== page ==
Author Interviews, Nutrition / 20.08.2019

MedicalResearch.com Interview with: Leighton Ku, PhD, MPH Professor, Dept. of Health Policy and Management Director, Center for Health Policy Research Milken Institute School of Public Health George Washington University Washington, DC 20052   MedicalResearch.com: What is the background for this study? Response: In this study, we examined how requirements that low-income adults work in order to keep their food assistance benefits (SNAP, formerly called food stamps) affects the number of people receiving benefits.  Briefly, we found, based on analyses of data from 2,410 counties from 2013 to 2017, that soon after work requirements are introduced, more than a third of affected participants lose their food assistance.  This meant that about 600,000 poor adults lost food assistance very quickly. This is important for two reasons: (1) Work requirements create greater hardship, including food insecurity and increased risk of health problems, when poor people lose their nutrition benefits. (2) The Trump Administration is trying to broaden this policy, expanding it further in SNAP, but also applying work requirements to Medicaid (for health insurance) and public housing benefits.  This is a massive effort at social experimentation that will cause tremendous harm. And the sad part is that we already know, from other research, that these work requirement programs do not actually help people get jobs, keep them or to become more self-sufficient.  This is because the work requirements do not address the real needs of low-income unemployed people, to learn how to get better job skills or to have supports, such as child care, transportation or health insurance, that let them keep working.  
Author Interviews, HPV, OBGYNE, Vaccine Studies / 24.06.2019

MedicalResearch.com Interview with: “Syringe and Vaccine” by NIAID is licensed under CC BY 2.0Ali Moghtaderi PhD MBA Assistant Research Professor and Avi Dor PhD Professor of Health Policy and Economics Milken Institute School of Public Health George Washington University MedicalResearch.com: What is the background for this study? Response: In this study, we investigate the effect of Human Papillomavirus (HPV) vaccination on participation in Pap test, which is one of the most effective cancer screening interventions. Cervical cancers are causally linked to HPV infections. The Pap test is a diagnostic procedure for early detection of cervical cancer. HPV vaccination provides partial protection against cervical cancer, and the Pap test is strongly recommended for women 21 to 65 years of age even after vaccination. If vaccination leads to a reduction in testing participation, it could contribute to greater incidence and severity of cervical cancer. Note that we focus on relatively older women (age 22 or older) who were not vaccinated at younger ages.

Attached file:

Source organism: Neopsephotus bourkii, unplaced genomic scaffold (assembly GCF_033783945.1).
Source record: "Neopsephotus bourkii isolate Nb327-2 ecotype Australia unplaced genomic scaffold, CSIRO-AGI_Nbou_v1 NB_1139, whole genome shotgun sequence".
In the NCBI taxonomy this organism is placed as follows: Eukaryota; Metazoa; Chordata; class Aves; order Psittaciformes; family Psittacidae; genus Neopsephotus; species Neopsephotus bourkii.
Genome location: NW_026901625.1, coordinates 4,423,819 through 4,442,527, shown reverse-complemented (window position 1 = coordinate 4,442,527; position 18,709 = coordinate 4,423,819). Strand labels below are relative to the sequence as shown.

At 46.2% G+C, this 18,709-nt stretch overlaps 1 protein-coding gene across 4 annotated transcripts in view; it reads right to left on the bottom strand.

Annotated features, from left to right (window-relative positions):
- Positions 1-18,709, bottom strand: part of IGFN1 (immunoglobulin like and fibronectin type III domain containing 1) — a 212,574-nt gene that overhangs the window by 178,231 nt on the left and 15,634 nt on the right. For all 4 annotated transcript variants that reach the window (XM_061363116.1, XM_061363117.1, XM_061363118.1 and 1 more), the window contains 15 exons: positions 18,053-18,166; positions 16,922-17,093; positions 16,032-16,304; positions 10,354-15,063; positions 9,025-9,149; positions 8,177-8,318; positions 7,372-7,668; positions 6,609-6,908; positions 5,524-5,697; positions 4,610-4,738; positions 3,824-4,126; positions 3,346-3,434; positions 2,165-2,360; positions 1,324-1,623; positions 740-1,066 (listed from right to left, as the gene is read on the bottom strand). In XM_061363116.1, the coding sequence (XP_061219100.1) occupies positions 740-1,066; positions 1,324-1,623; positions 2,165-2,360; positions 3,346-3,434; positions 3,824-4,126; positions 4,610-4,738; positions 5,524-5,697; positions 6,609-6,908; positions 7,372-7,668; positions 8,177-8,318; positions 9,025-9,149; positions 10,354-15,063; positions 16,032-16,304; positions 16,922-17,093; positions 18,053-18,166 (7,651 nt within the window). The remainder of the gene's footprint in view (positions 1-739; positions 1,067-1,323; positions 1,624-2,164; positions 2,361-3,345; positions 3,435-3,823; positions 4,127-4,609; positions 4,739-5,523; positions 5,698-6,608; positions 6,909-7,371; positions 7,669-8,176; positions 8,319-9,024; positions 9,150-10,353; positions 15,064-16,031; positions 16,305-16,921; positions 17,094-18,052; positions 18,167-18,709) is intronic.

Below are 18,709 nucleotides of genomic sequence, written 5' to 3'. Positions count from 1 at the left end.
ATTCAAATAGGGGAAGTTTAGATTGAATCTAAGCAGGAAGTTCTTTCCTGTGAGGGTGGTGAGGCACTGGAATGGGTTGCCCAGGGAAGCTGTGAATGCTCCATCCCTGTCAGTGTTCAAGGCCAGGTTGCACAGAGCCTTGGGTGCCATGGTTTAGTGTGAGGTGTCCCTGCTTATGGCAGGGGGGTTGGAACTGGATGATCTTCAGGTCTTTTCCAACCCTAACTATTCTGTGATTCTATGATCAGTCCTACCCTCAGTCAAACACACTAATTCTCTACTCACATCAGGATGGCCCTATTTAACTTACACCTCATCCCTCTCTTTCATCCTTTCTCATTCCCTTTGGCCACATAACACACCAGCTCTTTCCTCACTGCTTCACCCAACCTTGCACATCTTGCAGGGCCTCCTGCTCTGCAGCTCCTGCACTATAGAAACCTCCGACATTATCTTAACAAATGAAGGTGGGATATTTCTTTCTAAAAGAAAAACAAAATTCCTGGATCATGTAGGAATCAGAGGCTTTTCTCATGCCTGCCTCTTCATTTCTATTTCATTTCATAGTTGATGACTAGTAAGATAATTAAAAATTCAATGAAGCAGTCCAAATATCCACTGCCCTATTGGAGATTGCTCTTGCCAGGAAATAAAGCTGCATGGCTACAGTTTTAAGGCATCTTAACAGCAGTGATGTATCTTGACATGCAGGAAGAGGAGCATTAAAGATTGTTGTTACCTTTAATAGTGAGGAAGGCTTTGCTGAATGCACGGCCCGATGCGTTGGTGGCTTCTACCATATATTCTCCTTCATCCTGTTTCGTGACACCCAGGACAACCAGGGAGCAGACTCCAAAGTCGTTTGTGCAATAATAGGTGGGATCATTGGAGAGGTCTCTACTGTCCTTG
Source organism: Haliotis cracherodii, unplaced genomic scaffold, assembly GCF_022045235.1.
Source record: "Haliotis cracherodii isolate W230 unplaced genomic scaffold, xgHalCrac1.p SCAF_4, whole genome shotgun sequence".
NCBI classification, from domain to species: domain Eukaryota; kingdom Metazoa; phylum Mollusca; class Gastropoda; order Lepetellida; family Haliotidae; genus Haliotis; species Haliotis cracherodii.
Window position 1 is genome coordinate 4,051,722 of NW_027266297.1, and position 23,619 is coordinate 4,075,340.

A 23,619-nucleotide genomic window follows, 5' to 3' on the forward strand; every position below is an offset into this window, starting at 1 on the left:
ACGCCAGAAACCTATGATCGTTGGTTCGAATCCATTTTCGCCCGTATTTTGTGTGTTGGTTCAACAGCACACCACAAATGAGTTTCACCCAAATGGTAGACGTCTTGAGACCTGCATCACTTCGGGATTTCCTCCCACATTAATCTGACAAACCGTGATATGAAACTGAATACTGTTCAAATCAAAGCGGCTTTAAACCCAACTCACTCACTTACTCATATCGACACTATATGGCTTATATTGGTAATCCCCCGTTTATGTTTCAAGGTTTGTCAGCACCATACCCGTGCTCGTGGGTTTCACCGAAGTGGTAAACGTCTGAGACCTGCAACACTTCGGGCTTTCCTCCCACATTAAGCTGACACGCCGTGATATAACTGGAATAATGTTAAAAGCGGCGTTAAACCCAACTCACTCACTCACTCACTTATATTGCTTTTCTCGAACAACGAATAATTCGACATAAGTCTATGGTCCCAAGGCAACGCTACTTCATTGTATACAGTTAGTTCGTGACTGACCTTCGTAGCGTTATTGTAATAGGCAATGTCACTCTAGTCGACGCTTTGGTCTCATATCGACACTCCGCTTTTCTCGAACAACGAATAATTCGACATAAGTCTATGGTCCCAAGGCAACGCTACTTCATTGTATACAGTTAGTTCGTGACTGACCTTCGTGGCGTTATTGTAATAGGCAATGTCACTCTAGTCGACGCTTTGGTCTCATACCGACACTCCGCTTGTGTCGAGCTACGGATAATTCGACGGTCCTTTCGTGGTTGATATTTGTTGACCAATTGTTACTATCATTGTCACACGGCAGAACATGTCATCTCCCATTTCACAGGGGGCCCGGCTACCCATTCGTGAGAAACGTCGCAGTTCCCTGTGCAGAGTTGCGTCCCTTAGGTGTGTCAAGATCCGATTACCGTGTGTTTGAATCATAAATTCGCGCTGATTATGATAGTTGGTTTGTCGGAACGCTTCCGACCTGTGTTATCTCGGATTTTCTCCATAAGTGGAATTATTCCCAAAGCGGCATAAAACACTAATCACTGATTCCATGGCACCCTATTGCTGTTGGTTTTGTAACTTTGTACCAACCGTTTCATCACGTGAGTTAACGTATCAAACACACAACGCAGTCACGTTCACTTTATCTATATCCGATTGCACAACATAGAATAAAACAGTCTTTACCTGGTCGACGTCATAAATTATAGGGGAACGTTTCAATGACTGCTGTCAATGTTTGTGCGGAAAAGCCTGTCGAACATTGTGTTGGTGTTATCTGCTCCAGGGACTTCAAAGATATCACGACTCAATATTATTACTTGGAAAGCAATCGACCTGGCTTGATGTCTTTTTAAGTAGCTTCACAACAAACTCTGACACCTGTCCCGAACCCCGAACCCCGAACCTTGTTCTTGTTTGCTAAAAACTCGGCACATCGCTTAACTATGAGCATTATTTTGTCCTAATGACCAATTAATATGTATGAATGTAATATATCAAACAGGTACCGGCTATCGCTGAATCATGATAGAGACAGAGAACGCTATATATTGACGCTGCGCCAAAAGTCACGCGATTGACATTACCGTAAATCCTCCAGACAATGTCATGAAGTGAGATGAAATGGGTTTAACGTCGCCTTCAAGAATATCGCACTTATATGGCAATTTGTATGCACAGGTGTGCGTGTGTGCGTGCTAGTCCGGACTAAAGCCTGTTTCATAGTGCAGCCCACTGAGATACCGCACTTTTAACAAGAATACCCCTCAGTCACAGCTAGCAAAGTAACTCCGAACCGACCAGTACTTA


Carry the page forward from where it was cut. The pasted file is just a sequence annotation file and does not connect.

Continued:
Asthma, Author Interviews, Environmental Risks, Lancet, Pediatrics / 12.04.2019

MedicalResearch.com Interview with: Ploy Pattanun Achakulwisut, PhD Postdoctoral Scientist in Climate change, Air pollution, and Public Health Milken Institute School of Public Health (Anenberg Group The George Washington University, D.C  MedicalResearch.com: What is the background for this study? Response: Dozens of epidemiological studies have found positive and generally statistically significant associations between long-term exposure to traffic-related air pollution (TRAP) and asthma development in children. The evidence is most robust for nitrogen dioxide (NO2), a major component of and commonly used surrogate for the complex TRAP mixture. Recent reviews conducted by the US Environmental Protection Agency and Health Canada concluded that there is “likely a causal relationship” between long-term NO2 exposure and pediatric asthma development. Using NO2 as a proxy for TRAP, our study provides the first global estimate of the number of new asthma cases among children that are attributable to traffic pollution, using fine spatial-scale global datasets that can resolve within-city and near-roadway NO2 exposures.
Author Interviews, Cost of Health Care, JAMA, Pharmaceutical Companies / 26.09.2018

MedicalResearch.com Interview with: [caption id="attachment_44730" align="alignleft" width="200"]Thomas J Moore Senior Scientist Institute for Safe Medication Practices Lecturer, Department of Epidemiology and Biostatistics The George Washington University Milken Institute of Public Health Alexandria, VA 22314 Thomas J Moore[/caption] Thomas J Moore AB Senior Scientist Institute for Safe Medication Practices Lecturer, Department of Epidemiology and Biostatistics The George Washington University Milken Institute of Public Health Alexandria, VA 22314 MedicalResearch.com: What is the background for this study? What are the main findings?
  • The study provides realistic cost estimates of pivotal clinical trials that establish drug benefits to support FDA approval of 59 new drugs released for marketing in 2015-2016.
  • The median estimated cost was just $19 million, with half of the 138 trials studied clustered between $12 million and $33 million.
  • The highest cost trials–with estimates up to $345 million–were for new drugs that were similar to drugs already available and already proven in treating serious illnesses.